Matthew Norman: Crisis vanishes if you look in the Mirror

Not for the first time, it is both a pleasure and duty to congratulate the Daily Mirror on its news judgement. It is the first time, however, that the regular feature Daily Mirror Exclusive of the Week is promoted to the lead item, in tribute to last Wednesday’s splash.

Cleverly headlined “Kelly Hunk Is Clunked”, this reported how England rugby international Danny Cipriani took one in the kisser from a Wasps team-mate during a training session.

Rugby being of about half as much interest to Mirror readers as the ancient epic poetry of western Siberia, Danny was front-page fodder purely as gentleman caller to the model and actress Kelly Brook, but we’ll let the sexism pass in honour |of the extreme importance of the story itself.

Now, some might dispute this reading, pointing out that last Tuesday was such a quiet news day that there was no competition for the front page. They have a point. The only items cover-flashed that day, in fact, were the opening of High School Musical, and The Great British Bail Out. Few people, facing a choice between Danny’s decking and the de facto nationalisation of the British banking system, would have decided differently from Mirror editor Richard Wallace (whom I should remind you sacked me as a columnist shortly after ascending to his post). Easy to be clever after the event, of course, so we won’t be too brutal with those of Richard’s rivals who blundered by fixating on the trivial matter of how close our high street banks had come to extinction. Even so, Richard set a new mark last week in recognising his readers’s intelligence, and we salute him for it.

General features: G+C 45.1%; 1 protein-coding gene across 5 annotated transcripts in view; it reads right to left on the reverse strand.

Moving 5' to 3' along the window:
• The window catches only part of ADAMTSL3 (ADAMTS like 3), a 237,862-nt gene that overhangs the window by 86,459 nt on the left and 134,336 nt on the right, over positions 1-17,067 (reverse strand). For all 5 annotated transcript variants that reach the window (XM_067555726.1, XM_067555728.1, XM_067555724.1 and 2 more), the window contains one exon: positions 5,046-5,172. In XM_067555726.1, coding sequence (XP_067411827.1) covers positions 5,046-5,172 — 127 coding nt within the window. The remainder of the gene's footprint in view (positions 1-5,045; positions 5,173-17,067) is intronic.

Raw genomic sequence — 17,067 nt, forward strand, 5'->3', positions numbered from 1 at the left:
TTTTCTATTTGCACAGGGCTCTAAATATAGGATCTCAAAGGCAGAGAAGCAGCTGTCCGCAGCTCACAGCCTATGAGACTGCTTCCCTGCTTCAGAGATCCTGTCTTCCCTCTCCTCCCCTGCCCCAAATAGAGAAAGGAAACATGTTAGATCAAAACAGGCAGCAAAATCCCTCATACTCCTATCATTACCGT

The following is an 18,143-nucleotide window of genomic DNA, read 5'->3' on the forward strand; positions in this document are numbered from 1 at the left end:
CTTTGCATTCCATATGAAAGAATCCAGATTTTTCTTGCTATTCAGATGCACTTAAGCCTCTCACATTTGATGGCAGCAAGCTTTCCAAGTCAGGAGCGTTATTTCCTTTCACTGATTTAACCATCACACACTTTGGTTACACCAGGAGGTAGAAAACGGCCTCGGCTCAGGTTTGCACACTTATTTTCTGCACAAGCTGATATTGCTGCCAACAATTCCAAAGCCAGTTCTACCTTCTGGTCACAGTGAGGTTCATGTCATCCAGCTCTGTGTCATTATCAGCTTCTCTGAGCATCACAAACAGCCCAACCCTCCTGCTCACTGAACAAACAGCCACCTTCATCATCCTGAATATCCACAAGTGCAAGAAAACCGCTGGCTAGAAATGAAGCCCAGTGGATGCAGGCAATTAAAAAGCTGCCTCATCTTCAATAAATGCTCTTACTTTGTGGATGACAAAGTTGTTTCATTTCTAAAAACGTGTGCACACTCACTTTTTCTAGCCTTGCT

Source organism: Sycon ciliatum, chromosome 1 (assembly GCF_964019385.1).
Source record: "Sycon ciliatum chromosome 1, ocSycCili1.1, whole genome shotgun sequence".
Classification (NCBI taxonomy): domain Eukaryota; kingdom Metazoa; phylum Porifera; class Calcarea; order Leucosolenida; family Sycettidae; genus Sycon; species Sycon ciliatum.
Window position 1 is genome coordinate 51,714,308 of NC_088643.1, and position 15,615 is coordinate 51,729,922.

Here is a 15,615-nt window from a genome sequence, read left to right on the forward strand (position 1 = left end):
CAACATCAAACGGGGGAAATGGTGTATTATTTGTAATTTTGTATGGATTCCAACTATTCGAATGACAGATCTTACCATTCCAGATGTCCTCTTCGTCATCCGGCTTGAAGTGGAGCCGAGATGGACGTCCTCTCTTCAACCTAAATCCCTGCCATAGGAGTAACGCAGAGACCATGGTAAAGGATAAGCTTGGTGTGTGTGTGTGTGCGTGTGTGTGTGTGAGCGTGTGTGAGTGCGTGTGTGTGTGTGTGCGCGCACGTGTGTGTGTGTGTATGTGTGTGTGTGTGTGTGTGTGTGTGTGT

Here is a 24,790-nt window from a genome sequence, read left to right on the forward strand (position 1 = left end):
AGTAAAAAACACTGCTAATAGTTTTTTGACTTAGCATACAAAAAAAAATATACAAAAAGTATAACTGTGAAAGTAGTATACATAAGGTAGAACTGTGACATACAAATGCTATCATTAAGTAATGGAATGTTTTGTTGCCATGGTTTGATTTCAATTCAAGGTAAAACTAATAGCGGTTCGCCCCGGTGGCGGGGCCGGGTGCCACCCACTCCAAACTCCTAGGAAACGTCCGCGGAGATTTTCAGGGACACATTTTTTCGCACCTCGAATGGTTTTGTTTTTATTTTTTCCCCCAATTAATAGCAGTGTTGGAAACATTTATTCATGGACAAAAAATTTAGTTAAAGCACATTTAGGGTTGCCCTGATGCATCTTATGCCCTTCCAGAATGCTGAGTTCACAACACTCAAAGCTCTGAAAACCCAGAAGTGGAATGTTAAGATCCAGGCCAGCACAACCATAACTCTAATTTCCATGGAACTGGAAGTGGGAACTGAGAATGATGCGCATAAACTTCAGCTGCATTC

A kick in the kidney

Elsewhere in the Mirror, meanwhile, I was distressed by the sense of glee underpinning coverage of the kidney stone that briefly afflicted the Secretary of State for Business, Enterprise

and Regulatory Reform, Peter Mandelson. I was even more upset, however, by Victoria Derbyshire’s inability to mention this medical emergency on her 5 Live phone-in without succumbing to radio’s most relentless fit of giggling since Charlotte Green’s on Radio 4 in March.